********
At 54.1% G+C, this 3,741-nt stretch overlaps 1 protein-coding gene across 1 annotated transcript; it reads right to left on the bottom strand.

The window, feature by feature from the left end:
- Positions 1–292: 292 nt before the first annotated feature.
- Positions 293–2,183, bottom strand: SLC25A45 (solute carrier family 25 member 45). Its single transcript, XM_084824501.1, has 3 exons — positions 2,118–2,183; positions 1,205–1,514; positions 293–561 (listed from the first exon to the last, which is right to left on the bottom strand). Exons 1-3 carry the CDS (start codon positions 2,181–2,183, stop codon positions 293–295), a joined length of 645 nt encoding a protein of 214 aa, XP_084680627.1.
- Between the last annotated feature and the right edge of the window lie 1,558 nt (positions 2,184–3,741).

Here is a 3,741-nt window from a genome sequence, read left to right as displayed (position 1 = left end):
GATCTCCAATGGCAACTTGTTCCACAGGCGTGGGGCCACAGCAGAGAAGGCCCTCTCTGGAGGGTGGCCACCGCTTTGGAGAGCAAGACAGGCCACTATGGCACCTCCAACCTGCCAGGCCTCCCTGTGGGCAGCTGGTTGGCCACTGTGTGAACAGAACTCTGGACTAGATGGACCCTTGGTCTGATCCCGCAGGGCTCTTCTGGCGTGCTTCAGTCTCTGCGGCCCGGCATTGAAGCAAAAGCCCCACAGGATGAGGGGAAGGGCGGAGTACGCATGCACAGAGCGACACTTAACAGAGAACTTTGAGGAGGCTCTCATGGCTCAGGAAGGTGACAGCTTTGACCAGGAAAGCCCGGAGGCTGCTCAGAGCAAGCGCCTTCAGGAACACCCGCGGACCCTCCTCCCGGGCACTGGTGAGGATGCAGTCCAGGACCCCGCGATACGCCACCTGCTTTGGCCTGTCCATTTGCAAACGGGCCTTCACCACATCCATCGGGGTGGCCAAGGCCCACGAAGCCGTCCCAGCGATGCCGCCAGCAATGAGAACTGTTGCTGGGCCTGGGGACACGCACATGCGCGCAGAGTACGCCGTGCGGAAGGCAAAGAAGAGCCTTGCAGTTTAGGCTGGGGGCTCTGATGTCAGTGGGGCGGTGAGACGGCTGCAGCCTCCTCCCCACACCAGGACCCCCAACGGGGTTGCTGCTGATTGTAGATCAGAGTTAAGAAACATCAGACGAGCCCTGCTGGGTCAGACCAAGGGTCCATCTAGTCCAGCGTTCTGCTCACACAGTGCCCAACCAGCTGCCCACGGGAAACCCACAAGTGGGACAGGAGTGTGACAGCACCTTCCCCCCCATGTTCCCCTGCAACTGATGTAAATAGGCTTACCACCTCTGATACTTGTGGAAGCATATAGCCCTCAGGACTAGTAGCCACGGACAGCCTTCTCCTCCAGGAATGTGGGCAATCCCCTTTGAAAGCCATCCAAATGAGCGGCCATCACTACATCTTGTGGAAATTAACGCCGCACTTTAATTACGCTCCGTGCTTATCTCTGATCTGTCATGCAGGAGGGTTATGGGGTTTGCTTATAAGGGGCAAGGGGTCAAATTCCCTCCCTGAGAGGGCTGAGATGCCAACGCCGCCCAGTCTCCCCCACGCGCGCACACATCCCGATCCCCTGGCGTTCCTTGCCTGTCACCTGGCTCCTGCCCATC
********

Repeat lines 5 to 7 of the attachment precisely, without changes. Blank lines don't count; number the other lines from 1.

- Between the last annotated feature and the right edge of the window lie 1,558 nt (positions 2,184–3,741).

Here is a 3,741-nt window from a genome sequence, read left to right as displayed (position 1 = left end):
GATCTCCAATGGCAACTTGTTCCACAGGCGTGGGGCCACAGCAGAGAAGGCCCTCTCTGGAGGGTGGCCACCGCTTTGGAGAGCAAGACAGGCCACTATGGCACCTCCAACCTGCCAGGCCTCCCTGTGGGCAGCTGGTTGGCCACTGTGTGAACAGAACTCTGGACTAGATGGACCCTTGGTCTGATCCCGCAGGGCTCTTCTGGCGTGCTTCAGTCTCTGCGGCCCGGCATTGAAGCAAAAGCCCCACAGGATGAGGGGAAGGGCGGAGTACGCATGCACAGAGCGACACTTAACAGAGAACTTTGAGGAGGCTCTCATGGCTCAGGAAGGTGACAGCTTTGACCAGGAAAGCCCGGAGGCTGCTCAGAGCAAGCGCCTTCAGGAACACCCGCGGACCCTCCTCCCGGGCACTGGTGAGGATGCAGTCCAGGACCCCGCGATACGCCACCTGCTTTGGCCTGTCCATTTGCAAACGGGCCTTCACCACATCCATCGGGGTGGCCAAGGCCCACGAAGCCGTCCCAGCGATGCCGCCAGCAATGAGAACTGTTGCTGGGCCTGGGGACACGCACATGCGCGCAGAGTACGCCGTGCGGAAGGCAAAGAAGAGCCTTGCAGTTTAGGCTGGGGGCTCTGATGTCAGTGGGGCGGTGAGACGGCTGCAGCCTCCTCCCCACACCAGGACCCCCAACGGGGTTGCTGCTGATTGTAGATCAGAGTTAAGAAACATCAGACGAGCCCTGCTGGGTCAGACCAAGGGTCCATCTAGTCCAGCGTTCTGCTCACACAGTGCCCAACCAGCTGCCCACGGGAAACCCACAAGTGGGACAGGAGTGTGACAGCACCTTCCCCCCCATGTTCCCCTGCAACTGATGTAAATAGGCTTACCACCTCTGATACTTGTGGAAGCATATAGCCCTCAGGACTAGTAGCCACGGACAGCCTTCTCCTCCAGGAATGTGGGCAATCCCCTTTGAAAGCCATCCAAATGAGCGGCCATCACTACATCTTGTGGAAATTAACGCCGCACTTTAATTACGCTCCGTGCTTATCTCTGATCTGTCATGCAGGAGGGTTATGGGGTTTGCTTATAAGGGGCAAGGGGTCAAATTCCCTCCCTGAGAGGGCTGAGATGCCAACGCCGCCCAGTCTCCCCCACGCGCGCACACATCCCGATCCCCTGGCGTTCCTTGCCTGTCACCTGGCTCCTGCCCATC